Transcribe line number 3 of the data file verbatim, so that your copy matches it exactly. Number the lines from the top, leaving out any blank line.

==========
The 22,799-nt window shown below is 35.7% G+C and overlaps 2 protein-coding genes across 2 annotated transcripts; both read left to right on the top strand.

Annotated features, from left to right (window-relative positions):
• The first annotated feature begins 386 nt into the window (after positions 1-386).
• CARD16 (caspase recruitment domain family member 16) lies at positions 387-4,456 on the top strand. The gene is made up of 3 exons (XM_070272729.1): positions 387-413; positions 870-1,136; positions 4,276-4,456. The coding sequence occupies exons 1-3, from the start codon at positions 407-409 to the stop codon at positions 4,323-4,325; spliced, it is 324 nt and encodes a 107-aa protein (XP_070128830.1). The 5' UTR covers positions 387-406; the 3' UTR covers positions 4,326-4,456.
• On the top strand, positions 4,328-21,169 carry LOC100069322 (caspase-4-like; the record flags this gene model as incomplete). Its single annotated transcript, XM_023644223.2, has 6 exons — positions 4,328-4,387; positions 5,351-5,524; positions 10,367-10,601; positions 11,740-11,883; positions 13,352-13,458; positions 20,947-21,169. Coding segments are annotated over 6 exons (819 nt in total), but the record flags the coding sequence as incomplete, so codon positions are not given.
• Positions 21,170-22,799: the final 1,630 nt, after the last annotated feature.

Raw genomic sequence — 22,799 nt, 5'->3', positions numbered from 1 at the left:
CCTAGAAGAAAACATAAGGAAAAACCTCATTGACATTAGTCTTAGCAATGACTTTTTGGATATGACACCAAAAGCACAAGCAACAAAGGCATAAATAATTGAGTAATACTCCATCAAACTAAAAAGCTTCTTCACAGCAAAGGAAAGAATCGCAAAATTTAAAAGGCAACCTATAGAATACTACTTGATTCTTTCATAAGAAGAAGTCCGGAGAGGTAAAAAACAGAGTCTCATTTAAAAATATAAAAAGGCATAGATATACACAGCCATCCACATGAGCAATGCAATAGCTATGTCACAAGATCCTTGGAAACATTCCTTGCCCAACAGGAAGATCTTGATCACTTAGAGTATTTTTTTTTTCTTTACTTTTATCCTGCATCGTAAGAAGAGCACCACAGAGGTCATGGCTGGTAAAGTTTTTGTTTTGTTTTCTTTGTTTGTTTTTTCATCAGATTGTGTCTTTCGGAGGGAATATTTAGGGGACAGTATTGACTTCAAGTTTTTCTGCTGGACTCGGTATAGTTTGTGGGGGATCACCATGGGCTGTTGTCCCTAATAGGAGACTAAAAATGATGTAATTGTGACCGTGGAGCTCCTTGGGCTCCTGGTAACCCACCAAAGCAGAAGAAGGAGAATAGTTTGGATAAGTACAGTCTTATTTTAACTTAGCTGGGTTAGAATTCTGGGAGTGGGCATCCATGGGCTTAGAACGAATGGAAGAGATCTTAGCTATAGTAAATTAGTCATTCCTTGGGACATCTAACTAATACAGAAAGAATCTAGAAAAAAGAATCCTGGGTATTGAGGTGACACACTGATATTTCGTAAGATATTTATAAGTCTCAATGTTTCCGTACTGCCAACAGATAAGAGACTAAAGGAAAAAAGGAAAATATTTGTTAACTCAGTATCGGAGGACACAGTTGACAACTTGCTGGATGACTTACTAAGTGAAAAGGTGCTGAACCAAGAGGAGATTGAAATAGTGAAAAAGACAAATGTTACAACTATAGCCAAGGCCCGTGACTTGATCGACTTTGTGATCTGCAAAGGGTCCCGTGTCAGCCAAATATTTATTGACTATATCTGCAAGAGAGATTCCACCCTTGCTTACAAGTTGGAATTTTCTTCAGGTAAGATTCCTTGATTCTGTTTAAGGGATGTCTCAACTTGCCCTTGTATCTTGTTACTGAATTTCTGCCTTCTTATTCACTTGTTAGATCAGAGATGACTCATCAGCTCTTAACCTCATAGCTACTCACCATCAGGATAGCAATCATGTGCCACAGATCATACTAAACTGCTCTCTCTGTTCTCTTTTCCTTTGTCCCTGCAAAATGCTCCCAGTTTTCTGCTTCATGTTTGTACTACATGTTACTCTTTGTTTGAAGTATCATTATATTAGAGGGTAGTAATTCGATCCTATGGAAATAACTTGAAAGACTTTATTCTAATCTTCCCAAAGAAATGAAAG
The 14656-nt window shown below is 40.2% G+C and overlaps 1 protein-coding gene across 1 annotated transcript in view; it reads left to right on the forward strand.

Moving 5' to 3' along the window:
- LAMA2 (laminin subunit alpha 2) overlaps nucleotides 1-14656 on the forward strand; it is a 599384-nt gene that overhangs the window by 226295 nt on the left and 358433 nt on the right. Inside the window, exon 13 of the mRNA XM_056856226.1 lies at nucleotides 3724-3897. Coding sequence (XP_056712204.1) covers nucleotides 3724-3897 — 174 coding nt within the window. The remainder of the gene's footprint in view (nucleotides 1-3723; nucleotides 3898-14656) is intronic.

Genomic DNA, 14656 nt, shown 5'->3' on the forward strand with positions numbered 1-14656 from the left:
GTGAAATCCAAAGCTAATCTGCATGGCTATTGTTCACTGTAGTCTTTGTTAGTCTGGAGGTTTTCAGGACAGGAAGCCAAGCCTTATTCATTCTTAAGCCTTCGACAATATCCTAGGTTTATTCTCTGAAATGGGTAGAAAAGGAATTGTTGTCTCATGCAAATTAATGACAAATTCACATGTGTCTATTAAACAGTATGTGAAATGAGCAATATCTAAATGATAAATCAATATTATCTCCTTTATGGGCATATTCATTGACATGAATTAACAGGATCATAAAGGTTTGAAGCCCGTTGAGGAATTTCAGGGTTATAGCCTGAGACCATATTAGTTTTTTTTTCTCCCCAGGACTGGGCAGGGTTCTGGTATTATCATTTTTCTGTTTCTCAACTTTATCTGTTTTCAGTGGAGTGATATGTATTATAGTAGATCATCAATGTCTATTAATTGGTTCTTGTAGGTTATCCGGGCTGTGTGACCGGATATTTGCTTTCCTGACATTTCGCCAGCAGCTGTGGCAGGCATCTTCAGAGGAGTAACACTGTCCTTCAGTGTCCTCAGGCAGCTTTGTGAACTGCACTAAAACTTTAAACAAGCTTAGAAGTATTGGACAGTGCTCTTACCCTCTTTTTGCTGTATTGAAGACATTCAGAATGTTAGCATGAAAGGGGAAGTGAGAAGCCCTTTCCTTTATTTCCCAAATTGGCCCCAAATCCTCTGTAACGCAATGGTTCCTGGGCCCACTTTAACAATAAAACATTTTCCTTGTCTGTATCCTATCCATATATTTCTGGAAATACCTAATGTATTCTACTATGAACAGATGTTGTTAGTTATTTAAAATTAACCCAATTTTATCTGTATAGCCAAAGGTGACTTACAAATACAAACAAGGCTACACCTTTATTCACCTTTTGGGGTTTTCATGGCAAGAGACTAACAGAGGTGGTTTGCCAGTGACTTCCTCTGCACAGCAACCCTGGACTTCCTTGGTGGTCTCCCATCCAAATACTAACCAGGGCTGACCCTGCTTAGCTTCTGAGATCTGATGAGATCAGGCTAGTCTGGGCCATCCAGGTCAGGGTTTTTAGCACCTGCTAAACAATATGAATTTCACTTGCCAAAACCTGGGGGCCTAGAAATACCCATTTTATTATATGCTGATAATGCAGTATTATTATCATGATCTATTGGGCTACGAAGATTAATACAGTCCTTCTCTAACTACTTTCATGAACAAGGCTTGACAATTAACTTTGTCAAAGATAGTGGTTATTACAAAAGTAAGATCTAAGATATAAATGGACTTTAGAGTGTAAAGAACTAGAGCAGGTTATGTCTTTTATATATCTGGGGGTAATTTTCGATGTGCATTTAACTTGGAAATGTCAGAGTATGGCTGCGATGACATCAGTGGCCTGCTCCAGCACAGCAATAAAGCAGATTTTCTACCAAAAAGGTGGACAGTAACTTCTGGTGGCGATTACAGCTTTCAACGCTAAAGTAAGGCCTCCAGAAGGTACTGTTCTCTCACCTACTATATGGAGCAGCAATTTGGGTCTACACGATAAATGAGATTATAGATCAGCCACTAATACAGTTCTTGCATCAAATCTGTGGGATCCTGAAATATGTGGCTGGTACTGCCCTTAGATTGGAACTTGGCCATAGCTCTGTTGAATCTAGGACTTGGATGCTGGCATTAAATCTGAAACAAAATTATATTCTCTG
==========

• The first annotated feature begins 386 nt into the window (after positions 1-386).